July 11, 2008

Motherhood, summer love inspire Thalia’s new album

By Kiko Martinez

It has been over two years since Latina pop singer Thalia released her last album, El sexto sentido (The Sixth Sense), a bilingual compellation produced by Colombian songwriter Estéfano, who had previously worked with artists including Gloria Estefan, Paulina Rubio, and Chayanne.

With her new album Lunada (loosely translated as a celebration under the moonlight), which was released on June 24, Thalía reconnects with music producer Emilio Estefan Jr., who she worked with during 1995’s En éxtasis, 1997’s Amor a la Mexicana, 2000’s Arrasando, and her 2002 self-titled album.

During a phone interview from New York City, Thalía talked about what inspired her to record Lunada, how motherhood has affected her life, and how she has been able to stay successful for almost 20 years.

It seems like you really want Lunada to be an album people can take with them to the beach to listen to while having fun.

Yes, when people listen to this album, I want them to feel freedom, to feel easy-going. It’s an album about going to the beach with your friends, starting a fire, and playing the guitar and dancing. It’s about spending the day on the beach until nighttime and just having fun, enjoying the moment, and laughing about everything.

Where did the idea for Lunada come from?

I started to think about the album when I was eight months pregnant last year and I couldn’t handle it anymore. [The baby] was so big and heavy and I was so hot and I was just thinking about the beach and bikinis and strawberry daiquiris and friends. I started getting obsessed by the thought of the beach.

So, the beach has always been an important part of your life?

Yes, my mother’s family is from Baja, California near Cabos. When I was a baby I always went to the beach. To me, it’s organic. It’s part of me. This music has that feeling. The music has pop, reggae and calypso and a little ukulele guitar. The lyrics are fun and based on life experiences. It has a very positive feeling.”

You’ve said Lunada is “the easiest album” you’ve ever recorded. What made is so effortless?

It was in a moment of my life that everything fit in place. Everything was in the place it had to be, I cannot explain it. Everything was simple. Everybody had a good time. It was like, “Let go and let God.”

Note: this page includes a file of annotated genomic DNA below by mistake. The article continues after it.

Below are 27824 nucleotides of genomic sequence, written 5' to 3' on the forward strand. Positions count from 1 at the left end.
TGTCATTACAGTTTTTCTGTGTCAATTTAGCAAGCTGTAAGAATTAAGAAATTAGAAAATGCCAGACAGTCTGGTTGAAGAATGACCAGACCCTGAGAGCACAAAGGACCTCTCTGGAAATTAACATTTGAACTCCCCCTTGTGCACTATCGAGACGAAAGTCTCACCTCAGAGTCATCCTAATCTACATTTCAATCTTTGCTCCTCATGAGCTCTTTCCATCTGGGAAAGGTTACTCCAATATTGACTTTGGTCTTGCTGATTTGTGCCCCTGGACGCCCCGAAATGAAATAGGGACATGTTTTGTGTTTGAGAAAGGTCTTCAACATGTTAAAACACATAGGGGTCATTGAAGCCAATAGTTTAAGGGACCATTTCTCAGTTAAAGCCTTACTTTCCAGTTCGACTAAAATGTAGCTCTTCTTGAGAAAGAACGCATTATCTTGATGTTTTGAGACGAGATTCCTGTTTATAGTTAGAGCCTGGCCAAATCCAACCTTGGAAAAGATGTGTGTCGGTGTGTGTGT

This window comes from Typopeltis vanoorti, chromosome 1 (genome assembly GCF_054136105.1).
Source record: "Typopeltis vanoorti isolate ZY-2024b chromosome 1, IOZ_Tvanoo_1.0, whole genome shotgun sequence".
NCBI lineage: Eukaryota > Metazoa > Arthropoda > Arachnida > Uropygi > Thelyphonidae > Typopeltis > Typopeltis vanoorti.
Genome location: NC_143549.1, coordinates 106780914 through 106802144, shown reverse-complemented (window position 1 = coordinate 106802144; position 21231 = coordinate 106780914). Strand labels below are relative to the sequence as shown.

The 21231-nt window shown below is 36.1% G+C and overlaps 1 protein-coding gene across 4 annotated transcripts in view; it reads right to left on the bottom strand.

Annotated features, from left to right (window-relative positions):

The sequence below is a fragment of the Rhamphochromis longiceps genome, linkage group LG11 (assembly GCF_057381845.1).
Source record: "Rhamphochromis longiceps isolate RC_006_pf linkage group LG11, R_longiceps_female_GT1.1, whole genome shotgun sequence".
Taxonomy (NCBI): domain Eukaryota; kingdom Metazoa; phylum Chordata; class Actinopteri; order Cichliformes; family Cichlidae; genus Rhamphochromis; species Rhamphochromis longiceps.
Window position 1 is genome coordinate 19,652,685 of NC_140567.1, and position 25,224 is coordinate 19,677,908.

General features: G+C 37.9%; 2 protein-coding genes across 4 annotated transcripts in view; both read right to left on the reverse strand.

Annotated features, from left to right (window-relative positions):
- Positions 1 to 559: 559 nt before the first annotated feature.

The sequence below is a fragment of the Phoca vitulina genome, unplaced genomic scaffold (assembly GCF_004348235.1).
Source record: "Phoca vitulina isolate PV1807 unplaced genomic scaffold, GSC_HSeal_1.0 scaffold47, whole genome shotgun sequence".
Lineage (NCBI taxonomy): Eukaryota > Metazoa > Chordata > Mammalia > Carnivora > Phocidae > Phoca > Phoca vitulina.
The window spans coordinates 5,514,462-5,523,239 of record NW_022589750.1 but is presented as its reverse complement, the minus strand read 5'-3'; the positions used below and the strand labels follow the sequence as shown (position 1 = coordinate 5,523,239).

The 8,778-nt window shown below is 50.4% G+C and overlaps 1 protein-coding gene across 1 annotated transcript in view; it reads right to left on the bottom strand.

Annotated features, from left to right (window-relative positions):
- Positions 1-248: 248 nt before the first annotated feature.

Did being a new mother also have something to do with it?

Yes, because when I became a mother it changed my world, it changed everything. When you become a mother you understand the human condition. You understand your parents. You understand life from a different angle and perspective. That definitely had a lot to do with the new music that I am doing.

The song “Bendita” on the album must be very special to you since you wrote it for your newborn daughter Sabrina Sakaë.

It was special. I told Emilio and the musicians that I needed a song that was pop reggae and middle-tempo. I wanted something that would make you move and bounce. One day, I was listening to the [instrumental] track they came up with while driving to the studio and immediately felt the melody and immediately had these lyrics I needed to write down. I pulled any piece of paper I could find and started writing. When I arrived at the studio I said, ‘We need to work on this song now.’”

What do you want Sabrina to know when she gets older and can understand what the words you wrote to her mean?

I just want her to know that she is a blessing in my life. She is a blessing from God. She is a fresh breath. Just like the song says, she is my reason, my smile, my child of God

What’s your idea of a perfect vacation in July?

Beautiful white sand, turquoise oceans, laying down with an umbrella over my head and feeling the sun on my legs and having a delicious Bahama Mama on my side and hearing music from a bar far, far away and hearing the ocean. Maybe it’s Tahiti or Mexico or the Philippines. Wherever they have this place, I’m in.

You’ve been in the music industry for almost 20 years. What have you learned about yourself as a musician?

I’ve learned that everything is subject to change. You have to improve your game all the time and motivate yourself. You have to be open to changes in the industry and the world around. You have to evolve with everyone, keep the rhythm, and reinvent yourself.

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